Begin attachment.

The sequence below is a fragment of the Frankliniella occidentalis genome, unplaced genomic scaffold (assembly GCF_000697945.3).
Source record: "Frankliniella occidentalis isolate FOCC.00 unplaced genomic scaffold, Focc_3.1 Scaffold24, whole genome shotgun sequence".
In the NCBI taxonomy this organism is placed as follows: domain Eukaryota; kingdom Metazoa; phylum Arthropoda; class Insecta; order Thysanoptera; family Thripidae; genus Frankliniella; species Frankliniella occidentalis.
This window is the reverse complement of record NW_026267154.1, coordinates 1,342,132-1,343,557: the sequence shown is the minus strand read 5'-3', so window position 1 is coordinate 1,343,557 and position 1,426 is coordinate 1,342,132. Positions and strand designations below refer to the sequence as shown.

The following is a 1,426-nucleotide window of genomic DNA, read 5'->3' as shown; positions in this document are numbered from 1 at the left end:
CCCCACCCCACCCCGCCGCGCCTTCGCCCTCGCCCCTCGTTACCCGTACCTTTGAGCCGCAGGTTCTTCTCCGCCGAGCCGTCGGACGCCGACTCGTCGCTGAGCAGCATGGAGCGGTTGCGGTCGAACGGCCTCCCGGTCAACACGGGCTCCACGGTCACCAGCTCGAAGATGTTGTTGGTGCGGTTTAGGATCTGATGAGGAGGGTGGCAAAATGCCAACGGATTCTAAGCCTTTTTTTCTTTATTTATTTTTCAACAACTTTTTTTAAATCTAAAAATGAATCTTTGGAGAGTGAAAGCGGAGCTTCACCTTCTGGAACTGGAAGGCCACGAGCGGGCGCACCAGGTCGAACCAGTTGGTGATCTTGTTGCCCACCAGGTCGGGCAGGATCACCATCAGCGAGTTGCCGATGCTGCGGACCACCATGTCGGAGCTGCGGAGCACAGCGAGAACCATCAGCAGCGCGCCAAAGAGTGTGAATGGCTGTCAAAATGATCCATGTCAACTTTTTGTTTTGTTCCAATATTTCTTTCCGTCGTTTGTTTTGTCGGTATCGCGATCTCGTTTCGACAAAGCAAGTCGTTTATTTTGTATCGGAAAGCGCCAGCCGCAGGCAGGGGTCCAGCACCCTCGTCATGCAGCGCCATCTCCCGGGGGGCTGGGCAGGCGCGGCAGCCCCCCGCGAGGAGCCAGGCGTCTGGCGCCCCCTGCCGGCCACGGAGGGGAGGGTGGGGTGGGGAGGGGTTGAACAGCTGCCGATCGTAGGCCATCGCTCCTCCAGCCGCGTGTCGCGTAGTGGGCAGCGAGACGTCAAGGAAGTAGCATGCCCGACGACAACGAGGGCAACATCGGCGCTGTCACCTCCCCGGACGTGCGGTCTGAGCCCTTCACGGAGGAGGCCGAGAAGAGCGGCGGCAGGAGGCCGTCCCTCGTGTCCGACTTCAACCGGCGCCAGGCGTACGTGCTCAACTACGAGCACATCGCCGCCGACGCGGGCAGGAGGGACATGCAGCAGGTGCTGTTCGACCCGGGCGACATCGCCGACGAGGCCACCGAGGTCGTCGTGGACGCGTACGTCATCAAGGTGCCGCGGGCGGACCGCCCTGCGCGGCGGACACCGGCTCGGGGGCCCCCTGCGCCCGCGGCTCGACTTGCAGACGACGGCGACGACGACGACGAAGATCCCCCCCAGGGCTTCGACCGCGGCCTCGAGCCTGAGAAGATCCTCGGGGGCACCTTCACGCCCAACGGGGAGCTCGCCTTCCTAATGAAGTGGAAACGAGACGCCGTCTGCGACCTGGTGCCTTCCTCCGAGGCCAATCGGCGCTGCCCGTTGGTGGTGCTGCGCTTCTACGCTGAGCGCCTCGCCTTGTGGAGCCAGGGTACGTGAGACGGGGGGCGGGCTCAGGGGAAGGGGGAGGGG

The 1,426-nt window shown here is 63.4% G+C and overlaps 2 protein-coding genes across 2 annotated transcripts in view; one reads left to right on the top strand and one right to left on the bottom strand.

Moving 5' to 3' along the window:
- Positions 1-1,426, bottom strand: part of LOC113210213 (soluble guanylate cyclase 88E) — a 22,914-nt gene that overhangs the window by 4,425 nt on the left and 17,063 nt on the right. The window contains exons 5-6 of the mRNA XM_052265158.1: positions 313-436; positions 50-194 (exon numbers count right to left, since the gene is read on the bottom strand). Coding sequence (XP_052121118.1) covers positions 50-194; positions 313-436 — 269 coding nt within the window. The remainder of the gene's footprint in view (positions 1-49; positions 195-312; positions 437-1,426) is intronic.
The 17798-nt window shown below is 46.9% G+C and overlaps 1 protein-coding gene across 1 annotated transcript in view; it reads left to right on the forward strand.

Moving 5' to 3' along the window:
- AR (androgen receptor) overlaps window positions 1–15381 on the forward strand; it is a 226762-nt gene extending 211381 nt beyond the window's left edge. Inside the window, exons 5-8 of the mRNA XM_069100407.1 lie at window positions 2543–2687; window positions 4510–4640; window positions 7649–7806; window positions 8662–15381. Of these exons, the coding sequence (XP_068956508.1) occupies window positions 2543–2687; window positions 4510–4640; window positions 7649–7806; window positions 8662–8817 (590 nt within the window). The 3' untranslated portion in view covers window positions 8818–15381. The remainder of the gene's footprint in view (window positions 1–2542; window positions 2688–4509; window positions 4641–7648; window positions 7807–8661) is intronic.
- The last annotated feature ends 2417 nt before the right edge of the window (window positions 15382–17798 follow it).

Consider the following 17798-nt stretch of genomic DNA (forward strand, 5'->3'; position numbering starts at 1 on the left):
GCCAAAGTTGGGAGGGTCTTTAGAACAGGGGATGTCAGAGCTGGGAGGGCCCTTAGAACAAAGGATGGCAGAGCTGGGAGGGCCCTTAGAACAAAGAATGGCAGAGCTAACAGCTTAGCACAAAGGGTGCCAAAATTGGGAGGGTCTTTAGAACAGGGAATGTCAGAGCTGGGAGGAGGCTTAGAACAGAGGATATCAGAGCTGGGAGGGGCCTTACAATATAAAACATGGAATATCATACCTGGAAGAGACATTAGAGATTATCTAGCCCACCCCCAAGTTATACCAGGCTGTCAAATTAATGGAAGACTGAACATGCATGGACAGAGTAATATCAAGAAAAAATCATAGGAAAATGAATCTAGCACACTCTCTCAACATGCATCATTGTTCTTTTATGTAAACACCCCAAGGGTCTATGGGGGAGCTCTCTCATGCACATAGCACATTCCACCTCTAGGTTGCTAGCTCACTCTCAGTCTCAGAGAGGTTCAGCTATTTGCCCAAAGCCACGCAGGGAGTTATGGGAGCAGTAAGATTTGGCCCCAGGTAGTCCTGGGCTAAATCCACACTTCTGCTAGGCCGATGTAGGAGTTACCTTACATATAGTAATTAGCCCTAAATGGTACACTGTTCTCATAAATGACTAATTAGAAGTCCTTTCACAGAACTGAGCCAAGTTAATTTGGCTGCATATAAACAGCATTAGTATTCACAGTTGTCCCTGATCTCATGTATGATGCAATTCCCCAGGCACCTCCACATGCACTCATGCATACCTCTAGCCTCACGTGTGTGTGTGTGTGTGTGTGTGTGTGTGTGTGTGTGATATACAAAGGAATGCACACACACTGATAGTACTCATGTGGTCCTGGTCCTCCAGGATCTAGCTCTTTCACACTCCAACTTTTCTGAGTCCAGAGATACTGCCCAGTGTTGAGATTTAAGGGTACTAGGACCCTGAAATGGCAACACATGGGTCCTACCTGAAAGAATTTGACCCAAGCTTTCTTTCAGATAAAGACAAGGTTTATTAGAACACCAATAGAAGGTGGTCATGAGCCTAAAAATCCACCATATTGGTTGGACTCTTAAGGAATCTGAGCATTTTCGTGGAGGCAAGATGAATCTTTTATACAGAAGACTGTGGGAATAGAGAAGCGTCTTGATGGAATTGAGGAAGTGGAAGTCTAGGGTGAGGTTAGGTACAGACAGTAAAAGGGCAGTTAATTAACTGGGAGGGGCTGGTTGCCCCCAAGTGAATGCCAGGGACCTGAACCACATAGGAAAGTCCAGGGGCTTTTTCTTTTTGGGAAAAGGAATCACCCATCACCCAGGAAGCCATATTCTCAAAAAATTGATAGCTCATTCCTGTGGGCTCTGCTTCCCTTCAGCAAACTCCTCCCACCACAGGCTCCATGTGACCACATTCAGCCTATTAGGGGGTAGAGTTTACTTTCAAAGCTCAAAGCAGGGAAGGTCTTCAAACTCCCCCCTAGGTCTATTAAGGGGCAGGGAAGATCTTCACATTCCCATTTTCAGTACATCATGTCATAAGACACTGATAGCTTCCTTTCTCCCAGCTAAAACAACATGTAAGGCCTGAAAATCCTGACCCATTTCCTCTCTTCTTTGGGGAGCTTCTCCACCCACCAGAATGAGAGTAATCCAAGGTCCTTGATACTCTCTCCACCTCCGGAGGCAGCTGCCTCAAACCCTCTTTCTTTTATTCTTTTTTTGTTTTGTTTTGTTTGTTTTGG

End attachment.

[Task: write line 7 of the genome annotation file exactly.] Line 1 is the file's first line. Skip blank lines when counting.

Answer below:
The 1,426-nt window shown here is 63.4% G+C and overlaps 2 protein-coding genes across 2 annotated transcripts in view; one reads left to right on the top strand and one right to left on the bottom strand.